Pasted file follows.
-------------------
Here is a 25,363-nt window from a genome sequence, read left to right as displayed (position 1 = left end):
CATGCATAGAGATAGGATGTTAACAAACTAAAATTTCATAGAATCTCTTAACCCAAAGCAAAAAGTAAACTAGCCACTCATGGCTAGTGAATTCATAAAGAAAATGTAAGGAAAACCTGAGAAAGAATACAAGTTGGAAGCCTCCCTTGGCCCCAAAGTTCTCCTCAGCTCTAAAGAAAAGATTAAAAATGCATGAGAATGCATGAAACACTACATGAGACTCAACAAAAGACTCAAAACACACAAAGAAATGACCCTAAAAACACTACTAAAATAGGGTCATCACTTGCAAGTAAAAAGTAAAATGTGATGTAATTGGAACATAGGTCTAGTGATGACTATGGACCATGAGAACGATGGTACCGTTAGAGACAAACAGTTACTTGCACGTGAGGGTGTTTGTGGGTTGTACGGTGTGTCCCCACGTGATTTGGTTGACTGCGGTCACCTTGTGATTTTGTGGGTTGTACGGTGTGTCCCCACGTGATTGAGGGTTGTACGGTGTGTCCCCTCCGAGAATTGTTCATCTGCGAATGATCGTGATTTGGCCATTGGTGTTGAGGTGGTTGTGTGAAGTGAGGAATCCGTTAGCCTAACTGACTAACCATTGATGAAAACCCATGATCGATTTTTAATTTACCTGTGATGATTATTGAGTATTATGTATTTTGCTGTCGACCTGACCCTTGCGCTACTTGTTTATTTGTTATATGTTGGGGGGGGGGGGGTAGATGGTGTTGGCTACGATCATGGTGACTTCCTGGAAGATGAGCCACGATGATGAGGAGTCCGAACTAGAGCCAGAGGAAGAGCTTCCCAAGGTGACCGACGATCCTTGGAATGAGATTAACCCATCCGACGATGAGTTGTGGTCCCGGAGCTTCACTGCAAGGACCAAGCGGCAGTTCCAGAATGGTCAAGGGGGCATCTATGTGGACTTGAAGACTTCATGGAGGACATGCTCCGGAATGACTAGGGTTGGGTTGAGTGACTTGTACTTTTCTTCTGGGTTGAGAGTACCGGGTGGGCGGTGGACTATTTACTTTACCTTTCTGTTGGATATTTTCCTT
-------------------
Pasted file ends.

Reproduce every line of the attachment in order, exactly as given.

Here is a 25,363-nt window from a genome sequence, read left to right as displayed (position 1 = left end):
CATGCATAGAGATAGGATGTTAACAAACTAAAATTTCATAGAATCTCTTAACCCAAAGCAAAAAGTAAACTAGCCACTCATGGCTAGTGAATTCATAAAGAAAATGTAAGGAAAACCTGAGAAAGAATACAAGTTGGAAGCCTCCCTTGGCCCCAAAGTTCTCCTCAGCTCTAAAGAAAAGATTAAAAATGCATGAGAATGCATGAAACACTACATGAGACTCAACAAAAGACTCAAAACACACAAAGAAATGACCCTAAAAACACTACTAAAATAGGGTCATCACTTGCAAGTAAAAAGTAAAATGTGATGTAATTGGAACATAGGTCTAGTGATGACTATGGACCATGAGAACGATGGTACCGTTAGAGACAAACAGTTACTTGCACGTGAGGGTGTTTGTGGGTTGTACGGTGTGTCCCCACGTGATTTGGTTGACTGCGGTCACCTTGTGATTTTGTGGGTTGTACGGTGTGTCCCCACGTGATTGAGGGTTGTACGGTGTGTCCCCTCCGAGAATTGTTCATCTGCGAATGATCGTGATTTGGCCATTGGTGTTGAGGTGGTTGTGTGAAGTGAGGAATCCGTTAGCCTAACTGACTAACCATTGATGAAAACCCATGATCGATTTTTAATTTACCTGTGATGATTATTGAGTATTATGTATTTTGCTGTCGACCTGACCCTTGCGCTACTTGTTTATTTGTTATATGTTGGGGGGGGGGGGGTAGATGGTGTTGGCTACGATCATGGTGACTTCCTGGAAGATGAGCCACGATGATGAGGAGTCCGAACTAGAGCCAGAGGAAGAGCTTCCCAAGGTGACCGACGATCCTTGGAATGAGATTAACCCATCCGACGATGAGTTGTGGTCCCGGAGCTTCACTGCAAGGACCAAGCGGCAGTTCCAGAATGGTCAAGGGGGCATCTATGTGGACTTGAAGACTTCATGGAGGACATGCTCCGGAATGACTAGGGTTGGGTTGAGTGACTTGTACTTTTCTTCTGGGTTGAGAGTACCGGGTGGGCGGTGGACTATTTACTTTACCTTTCTGTTGGATATTTTCCTT